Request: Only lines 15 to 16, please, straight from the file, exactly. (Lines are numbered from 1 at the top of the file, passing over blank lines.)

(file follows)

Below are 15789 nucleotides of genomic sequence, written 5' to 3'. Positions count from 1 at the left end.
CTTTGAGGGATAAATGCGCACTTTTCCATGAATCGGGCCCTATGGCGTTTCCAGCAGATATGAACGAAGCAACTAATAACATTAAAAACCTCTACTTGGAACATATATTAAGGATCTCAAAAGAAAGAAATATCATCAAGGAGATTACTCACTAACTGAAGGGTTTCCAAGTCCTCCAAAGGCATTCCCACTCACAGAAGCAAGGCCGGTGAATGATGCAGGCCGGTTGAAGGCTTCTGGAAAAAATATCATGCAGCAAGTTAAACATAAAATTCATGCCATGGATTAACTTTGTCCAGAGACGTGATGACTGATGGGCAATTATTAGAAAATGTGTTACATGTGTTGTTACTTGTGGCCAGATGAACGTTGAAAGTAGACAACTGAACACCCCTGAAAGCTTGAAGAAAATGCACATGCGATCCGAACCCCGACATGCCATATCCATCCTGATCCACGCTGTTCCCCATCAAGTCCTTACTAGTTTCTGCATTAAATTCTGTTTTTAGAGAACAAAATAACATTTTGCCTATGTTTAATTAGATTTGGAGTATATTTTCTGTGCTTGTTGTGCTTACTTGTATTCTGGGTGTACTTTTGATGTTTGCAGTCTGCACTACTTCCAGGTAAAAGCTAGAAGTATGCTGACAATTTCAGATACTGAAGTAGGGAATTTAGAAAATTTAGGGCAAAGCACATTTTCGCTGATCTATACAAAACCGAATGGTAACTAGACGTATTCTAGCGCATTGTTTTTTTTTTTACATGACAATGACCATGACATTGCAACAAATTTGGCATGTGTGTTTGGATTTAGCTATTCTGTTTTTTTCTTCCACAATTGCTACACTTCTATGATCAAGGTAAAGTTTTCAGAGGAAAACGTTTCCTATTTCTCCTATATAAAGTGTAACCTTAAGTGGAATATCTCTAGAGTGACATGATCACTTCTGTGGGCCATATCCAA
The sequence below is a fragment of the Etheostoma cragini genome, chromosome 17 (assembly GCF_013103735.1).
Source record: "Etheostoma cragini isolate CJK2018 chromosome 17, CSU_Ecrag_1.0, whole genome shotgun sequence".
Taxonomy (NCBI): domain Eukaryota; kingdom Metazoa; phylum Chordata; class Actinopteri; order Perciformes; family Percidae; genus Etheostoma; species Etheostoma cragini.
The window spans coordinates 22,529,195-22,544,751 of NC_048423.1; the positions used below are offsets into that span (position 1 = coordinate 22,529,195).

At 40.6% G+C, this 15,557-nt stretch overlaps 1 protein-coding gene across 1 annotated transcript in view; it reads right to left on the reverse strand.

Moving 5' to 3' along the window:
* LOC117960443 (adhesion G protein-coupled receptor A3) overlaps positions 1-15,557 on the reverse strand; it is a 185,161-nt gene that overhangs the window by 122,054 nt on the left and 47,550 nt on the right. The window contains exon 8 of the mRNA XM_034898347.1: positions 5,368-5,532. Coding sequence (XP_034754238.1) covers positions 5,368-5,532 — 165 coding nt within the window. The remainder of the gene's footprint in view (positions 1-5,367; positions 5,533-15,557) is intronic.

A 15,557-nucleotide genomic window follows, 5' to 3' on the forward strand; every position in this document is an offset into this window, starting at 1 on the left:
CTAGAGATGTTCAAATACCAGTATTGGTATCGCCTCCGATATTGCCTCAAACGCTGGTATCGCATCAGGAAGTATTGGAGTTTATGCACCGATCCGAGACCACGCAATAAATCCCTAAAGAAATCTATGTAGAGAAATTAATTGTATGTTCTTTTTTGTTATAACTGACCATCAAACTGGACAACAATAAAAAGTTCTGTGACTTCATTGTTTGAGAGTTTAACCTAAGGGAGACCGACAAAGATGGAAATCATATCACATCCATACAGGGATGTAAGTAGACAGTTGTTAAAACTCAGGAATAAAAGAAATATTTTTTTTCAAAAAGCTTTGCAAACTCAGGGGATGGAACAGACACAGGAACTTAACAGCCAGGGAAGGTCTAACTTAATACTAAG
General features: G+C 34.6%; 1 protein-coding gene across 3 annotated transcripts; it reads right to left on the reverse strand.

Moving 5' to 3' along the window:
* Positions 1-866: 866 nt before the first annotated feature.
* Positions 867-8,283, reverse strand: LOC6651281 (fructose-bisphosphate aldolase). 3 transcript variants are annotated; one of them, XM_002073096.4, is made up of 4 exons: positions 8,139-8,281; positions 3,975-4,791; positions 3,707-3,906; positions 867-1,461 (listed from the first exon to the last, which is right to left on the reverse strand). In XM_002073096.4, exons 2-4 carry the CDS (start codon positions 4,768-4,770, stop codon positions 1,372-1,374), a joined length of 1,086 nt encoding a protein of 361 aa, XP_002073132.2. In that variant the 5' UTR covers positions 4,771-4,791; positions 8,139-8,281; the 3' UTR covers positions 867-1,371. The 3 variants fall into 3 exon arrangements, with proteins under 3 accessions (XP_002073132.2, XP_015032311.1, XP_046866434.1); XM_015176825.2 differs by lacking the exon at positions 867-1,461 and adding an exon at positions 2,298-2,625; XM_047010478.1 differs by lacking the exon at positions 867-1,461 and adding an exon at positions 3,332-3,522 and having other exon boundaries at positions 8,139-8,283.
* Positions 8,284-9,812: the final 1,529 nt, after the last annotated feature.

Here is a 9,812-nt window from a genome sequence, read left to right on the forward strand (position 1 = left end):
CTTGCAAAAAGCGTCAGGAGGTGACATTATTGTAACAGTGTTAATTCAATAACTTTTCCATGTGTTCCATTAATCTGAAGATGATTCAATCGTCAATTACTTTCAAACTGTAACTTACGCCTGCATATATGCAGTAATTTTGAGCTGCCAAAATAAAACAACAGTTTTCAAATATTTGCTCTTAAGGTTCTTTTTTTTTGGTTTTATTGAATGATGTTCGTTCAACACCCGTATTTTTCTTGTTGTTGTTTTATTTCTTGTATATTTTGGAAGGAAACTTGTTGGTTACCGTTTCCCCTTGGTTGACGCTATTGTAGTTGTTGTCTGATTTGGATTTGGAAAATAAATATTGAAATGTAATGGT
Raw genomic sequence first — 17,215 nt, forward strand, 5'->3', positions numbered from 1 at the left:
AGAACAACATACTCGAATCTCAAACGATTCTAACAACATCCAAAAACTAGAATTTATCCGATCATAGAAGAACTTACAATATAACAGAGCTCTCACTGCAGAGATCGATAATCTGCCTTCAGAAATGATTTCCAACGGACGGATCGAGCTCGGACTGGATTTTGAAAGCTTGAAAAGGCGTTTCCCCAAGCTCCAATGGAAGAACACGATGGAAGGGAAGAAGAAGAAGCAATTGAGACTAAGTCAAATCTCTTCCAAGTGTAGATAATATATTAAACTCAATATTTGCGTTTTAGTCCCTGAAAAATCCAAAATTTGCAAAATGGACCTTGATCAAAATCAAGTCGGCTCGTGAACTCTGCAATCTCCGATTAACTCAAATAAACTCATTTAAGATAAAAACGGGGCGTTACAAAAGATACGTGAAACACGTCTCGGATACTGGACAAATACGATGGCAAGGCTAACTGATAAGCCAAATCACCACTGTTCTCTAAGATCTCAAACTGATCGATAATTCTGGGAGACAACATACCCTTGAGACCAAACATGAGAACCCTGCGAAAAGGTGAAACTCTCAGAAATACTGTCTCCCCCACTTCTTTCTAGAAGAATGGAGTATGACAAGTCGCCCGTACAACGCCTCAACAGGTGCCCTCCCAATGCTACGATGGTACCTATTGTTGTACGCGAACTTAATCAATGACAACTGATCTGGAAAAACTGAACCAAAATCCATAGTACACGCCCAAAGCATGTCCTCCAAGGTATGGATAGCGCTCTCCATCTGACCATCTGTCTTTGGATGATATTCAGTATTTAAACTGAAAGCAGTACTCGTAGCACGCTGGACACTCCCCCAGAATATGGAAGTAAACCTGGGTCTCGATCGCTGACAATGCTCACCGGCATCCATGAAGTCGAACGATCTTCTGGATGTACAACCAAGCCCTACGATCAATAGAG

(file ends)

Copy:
* Positions 867-8,283, reverse strand: LOC6651281 (fructose-bisphosphate aldolase). 3 transcript variants are annotated; one of them, XM_002073096.4, is made up of 4 exons: positions 8,139-8,281; positions 3,975-4,791; positions 3,707-3,906; positions 867-1,461 (listed from the first exon to the last, which is right to left on the reverse strand). In XM_002073096.4, exons 2-4 carry the CDS (start codon positions 4,768-4,770, stop codon positions 1,372-1,374), a joined length of 1,086 nt encoding a protein of 361 aa, XP_002073132.2. In that variant the 5' UTR covers positions 4,771-4,791; positions 8,139-8,281; the 3' UTR covers positions 867-1,371. The 3 variants fall into 3 exon arrangements, with proteins under 3 accessions (XP_002073132.2, XP_015032311.1, XP_046866434.1); XM_015176825.2 differs by lacking the exon at positions 867-1,461 and adding an exon at positions 2,298-2,625; XM_047010478.1 differs by lacking the exon at positions 867-1,461 and adding an exon at positions 3,332-3,522 and having other exon boundaries at positions 8,139-8,283.
* Positions 8,284-9,812: the final 1,529 nt, after the last annotated feature.